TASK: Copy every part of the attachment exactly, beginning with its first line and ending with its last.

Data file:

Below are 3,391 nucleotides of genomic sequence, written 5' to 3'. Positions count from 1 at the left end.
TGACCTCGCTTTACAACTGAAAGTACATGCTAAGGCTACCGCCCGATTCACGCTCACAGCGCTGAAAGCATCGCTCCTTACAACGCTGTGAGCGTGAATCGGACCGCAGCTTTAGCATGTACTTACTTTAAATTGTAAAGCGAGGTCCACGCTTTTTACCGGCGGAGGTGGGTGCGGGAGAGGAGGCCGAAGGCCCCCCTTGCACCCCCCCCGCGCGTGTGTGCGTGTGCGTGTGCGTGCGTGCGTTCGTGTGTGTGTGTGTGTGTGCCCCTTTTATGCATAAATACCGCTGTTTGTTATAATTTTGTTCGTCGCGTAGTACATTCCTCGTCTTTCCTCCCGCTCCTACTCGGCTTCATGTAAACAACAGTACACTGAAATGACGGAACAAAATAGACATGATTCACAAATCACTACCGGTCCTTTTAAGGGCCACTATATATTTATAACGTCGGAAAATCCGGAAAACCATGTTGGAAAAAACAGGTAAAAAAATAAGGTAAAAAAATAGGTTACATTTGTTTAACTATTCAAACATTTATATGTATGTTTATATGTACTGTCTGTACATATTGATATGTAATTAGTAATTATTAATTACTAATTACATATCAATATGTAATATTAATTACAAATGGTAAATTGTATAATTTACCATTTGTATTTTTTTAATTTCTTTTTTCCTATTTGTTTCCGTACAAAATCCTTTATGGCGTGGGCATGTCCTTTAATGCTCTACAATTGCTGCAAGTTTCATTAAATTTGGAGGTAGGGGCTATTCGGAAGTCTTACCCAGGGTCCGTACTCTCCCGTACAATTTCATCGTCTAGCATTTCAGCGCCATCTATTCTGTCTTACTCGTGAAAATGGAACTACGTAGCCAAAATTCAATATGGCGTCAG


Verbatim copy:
Below are 3,391 nucleotides of genomic sequence, written 5' to 3'. Positions count from 1 at the left end.
TGACCTCGCTTTACAACTGAAAGTACATGCTAAGGCTACCGCCCGATTCACGCTCACAGCGCTGAAAGCATCGCTCCTTACAACGCTGTGAGCGTGAATCGGACCGCAGCTTTAGCATGTACTTACTTTAAATTGTAAAGCGAGGTCCACGCTTTTTACCGGCGGAGGTGGGTGCGGGAGAGGAGGCCGAAGGCCCCCCTTGCACCCCCCCCGCGCGTGTGTGCGTGTGCGTGTGCGTGCGTGCGTTCGTGTGTGTGTGTGTGTGTGCCCCTTTTATGCATAAATACCGCTGTTTGTTATAATTTTGTTCGTCGCGTAGTACATTCCTCGTCTTTCCTCCCGCTCCTACTCGGCTTCATGTAAACAACAGTACACTGAAATGACGGAACAAAATAGACATGATTCACAAATCACTACCGGTCCTTTTAAGGGCCACTATATATTTATAACGTCGGAAAATCCGGAAAACCATGTTGGAAAAAACAGGTAAAAAAATAAGGTAAAAAAATAGGTTACATTTGTTTAACTATTCAAACATTTATATGTATGTTTATATGTACTGTCTGTACATATTGATATGTAATTAGTAATTATTAATTACTAATTACATATCAATATGTAATATTAATTACAAATGGTAAATTGTATAATTTACCATTTGTATTTTTTTAATTTCTTTTTTCCTATTTGTTTCCGTACAAAATCCTTTATGGCGTGGGCATGTCCTTTAATGCTCTACAATTGCTGCAAGTTTCATTAAATTTGGAGGTAGGGGCTATTCGGAAGTCTTACCCAGGGTCCGTACTCTCCCGTACAATTTCATCGTCTAGCATTTCAGCGCCATCTATTCTGTCTTACTCGTGAAAATGGAACTACGTAGCCAAAATTCAATATGGCGTCAG